As far as dark or light trim inside, I can understand, particularly for those who have never had it, feeling somewhat ambigious about it. But I happen to be thrilled by mine. I have grass out front and my “backyard” is a greenbelt. Though all my windows are on only 8′ walls, I have 2 8′-wide almost full-height windows in the master BR and the LR which look out onto that greenbelt as well as a patio door in the LR and another in the Kitchen plus corner windows in the kitchen plus a 6′-wide large window in the guest BR looking onto the front lawn plus a tall sort of 2/3rds bay window in the dining/office area (wonderful light and beautiful view – not quite as grand as the windows above, but I love the fact that the minute you walk through my front door, your eye is immediately drawn to grass and the trees outback and the dark window frames make that happen. Ordinary window frames or even white ones, I think, would stop the eye and ruin the whole effect. But, as Susan points out above, it really depends on what you have inside and outside your window. I love the way my house has come together inside and I love how it works for me with the black frames and I’ll be quite upset with my neighborhood and my house if that changes but I can certainly understand other people’s points of view. Again, I hope you are right that they are coming back.

    Very interesting post, Kelly

    • It does seem to be gaining popularity everywhere Sandy- I hope it works out in the neighborhood for you!
      You indoor windows seem large and beautiful! I am glad you are happy with the darker trim! Thanks for writing

  5. I think it very much depends on the feeling you want the room to have as well as what other furnishings you have in the room. Example, that all white bathroom…if that had dark window trim, and if nothing else in that room was dark, it would seem to stick out like a sore thumb to my eye. I do like dark frames in darker feeling/painted rooms. Very cozy!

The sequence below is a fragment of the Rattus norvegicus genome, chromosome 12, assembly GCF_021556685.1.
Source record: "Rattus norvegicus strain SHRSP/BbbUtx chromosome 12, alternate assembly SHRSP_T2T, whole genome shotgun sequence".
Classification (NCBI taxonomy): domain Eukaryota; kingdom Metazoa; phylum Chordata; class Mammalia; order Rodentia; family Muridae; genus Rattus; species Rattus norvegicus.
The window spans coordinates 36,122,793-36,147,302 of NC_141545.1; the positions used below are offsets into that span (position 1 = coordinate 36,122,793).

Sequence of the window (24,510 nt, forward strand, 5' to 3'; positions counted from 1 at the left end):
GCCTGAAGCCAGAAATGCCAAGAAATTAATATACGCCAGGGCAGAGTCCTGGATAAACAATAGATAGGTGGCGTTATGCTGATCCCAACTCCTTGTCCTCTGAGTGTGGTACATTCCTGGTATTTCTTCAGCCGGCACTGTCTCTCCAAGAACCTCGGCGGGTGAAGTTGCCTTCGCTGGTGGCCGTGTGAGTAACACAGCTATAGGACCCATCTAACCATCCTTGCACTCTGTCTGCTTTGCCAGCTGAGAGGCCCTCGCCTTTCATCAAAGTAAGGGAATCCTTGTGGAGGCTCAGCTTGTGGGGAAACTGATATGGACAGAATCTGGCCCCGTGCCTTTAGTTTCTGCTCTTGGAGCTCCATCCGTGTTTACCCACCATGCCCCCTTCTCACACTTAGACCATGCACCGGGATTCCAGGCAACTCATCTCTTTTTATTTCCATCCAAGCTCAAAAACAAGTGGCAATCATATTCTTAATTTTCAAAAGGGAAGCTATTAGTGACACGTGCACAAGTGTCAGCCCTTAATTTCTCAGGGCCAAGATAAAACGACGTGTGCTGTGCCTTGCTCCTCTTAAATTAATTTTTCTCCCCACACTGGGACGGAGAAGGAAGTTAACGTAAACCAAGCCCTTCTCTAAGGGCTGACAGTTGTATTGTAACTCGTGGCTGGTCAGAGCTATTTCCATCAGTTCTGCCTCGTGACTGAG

I just bought a used bistro set. It’s currently painted black. So now I’m thinking “Do I want it to blend into the bush behind it where it’ll be positioned, or do I want it to make a statement?” That’ll decide whether or not I’ll change the color.

    So I think the bottom line for window trim is “show it off or blend it in?” 🙂 And it’s even more of a consideration if the window dressings are minimal or extravagant. The more the window trim shows, the more of an issue of its own ‘look’.

    • Looking at the pictures Luci, I tried to pick photos that were lived in homes- not designer(although I know that first pic was amazing!) If you look, there are some ‘normal’ homes- the dark window trim is going in all types of homes. And all stles of homes. Thanks for writing!

  6. I am really loving the dark trim but it has to be just the right room. Large windows with beautiful views are ideal and I also think they work great in a very contemporary space.